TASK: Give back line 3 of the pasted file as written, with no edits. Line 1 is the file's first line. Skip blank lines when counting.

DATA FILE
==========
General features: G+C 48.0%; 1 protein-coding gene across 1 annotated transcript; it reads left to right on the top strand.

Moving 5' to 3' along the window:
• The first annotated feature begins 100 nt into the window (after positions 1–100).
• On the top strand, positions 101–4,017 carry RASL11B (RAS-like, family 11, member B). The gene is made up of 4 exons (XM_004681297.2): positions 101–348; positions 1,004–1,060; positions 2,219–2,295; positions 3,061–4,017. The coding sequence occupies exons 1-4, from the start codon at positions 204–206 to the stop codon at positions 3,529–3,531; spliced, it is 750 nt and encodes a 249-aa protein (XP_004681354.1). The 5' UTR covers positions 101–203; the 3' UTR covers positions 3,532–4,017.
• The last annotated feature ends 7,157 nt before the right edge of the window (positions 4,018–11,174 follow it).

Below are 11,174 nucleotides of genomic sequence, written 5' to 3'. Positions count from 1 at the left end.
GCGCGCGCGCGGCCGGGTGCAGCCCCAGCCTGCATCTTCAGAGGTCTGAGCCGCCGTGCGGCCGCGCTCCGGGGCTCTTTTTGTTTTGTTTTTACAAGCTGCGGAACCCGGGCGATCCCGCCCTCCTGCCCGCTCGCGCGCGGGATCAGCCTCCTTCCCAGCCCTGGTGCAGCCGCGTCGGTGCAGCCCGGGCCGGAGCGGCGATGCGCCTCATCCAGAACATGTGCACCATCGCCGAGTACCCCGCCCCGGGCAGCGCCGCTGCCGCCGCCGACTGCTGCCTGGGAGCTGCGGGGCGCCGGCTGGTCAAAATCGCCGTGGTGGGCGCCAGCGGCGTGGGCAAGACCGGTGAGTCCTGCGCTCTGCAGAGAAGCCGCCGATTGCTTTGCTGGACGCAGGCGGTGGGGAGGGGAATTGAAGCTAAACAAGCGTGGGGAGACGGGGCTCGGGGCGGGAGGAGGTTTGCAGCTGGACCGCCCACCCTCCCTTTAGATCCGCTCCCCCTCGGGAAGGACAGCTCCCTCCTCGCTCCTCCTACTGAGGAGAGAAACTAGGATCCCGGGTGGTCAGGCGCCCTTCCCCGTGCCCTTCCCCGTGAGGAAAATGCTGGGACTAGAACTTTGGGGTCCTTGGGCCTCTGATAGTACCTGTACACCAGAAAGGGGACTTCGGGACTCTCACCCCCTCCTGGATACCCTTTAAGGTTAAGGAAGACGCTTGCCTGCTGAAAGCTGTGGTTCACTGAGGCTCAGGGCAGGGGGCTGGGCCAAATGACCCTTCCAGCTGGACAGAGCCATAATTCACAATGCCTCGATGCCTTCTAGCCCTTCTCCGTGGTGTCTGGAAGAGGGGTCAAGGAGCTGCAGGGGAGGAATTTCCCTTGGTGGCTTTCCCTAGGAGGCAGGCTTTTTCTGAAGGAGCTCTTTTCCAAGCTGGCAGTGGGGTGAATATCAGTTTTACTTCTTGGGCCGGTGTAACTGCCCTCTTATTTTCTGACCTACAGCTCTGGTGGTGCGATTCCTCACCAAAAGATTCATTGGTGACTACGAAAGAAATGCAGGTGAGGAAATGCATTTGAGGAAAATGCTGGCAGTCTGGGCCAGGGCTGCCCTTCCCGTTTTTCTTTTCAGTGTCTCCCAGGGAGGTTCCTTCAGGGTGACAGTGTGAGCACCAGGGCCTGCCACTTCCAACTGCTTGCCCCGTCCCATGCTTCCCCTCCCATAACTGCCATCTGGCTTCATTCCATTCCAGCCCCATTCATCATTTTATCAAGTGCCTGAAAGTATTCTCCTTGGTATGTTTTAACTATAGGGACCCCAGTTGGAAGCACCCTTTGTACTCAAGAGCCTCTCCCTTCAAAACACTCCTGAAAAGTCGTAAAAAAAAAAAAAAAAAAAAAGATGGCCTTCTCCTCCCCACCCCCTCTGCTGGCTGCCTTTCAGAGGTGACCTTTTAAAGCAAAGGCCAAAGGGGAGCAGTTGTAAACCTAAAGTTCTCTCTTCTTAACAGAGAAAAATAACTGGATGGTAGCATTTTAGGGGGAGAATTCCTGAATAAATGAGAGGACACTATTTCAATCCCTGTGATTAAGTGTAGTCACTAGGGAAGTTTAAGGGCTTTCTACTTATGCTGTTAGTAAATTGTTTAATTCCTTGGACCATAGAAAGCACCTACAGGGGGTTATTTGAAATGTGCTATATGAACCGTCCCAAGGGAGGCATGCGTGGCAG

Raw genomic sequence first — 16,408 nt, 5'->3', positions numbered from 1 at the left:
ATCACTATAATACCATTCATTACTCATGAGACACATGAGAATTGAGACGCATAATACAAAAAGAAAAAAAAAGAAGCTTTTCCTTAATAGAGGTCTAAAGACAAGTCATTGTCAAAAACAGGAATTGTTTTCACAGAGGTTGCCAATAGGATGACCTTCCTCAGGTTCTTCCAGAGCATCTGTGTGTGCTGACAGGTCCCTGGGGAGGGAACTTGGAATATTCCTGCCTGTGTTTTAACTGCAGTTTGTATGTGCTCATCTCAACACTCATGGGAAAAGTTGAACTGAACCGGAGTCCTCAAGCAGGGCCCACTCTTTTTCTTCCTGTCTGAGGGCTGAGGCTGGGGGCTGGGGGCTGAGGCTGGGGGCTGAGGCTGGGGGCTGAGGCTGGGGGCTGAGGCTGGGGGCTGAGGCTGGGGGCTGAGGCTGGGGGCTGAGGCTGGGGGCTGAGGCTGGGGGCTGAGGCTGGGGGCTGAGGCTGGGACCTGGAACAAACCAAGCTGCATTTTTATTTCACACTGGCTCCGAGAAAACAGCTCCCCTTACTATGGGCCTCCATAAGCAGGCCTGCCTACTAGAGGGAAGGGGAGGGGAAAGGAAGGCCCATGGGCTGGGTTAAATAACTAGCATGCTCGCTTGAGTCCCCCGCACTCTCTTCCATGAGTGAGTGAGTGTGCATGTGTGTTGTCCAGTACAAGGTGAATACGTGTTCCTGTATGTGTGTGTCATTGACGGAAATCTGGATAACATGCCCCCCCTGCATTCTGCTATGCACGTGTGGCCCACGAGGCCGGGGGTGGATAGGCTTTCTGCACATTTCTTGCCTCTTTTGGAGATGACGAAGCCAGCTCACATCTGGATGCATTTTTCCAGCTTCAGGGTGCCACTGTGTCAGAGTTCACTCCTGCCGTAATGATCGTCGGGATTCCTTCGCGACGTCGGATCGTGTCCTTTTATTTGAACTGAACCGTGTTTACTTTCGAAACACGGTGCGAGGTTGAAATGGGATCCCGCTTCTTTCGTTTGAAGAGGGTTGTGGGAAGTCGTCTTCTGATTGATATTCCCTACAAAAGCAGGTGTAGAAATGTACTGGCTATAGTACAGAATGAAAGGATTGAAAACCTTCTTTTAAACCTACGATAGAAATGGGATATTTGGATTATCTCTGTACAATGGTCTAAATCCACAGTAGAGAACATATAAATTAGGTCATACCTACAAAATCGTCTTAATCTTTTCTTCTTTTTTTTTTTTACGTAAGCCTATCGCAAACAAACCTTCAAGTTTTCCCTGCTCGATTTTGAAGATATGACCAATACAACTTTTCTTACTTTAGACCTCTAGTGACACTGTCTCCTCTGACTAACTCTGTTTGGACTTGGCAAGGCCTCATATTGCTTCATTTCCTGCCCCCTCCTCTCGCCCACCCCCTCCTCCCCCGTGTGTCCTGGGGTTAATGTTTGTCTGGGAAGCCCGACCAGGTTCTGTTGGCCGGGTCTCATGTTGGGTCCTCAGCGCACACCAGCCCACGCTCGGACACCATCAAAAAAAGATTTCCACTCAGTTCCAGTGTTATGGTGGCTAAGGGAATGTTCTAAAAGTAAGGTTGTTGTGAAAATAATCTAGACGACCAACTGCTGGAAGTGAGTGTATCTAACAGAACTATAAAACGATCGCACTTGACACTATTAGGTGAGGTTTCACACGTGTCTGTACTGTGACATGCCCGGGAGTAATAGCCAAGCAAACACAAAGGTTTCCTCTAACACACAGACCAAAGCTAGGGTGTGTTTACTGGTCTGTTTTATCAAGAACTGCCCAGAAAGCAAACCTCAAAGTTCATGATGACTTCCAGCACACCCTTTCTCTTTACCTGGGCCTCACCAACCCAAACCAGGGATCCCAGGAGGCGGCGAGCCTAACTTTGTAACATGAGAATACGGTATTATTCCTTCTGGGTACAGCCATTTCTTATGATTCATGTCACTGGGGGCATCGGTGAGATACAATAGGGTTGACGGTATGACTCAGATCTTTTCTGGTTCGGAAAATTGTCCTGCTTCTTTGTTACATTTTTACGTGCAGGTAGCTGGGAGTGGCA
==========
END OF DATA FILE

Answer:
• The first annotated feature begins 100 nt into the window (after positions 1–100).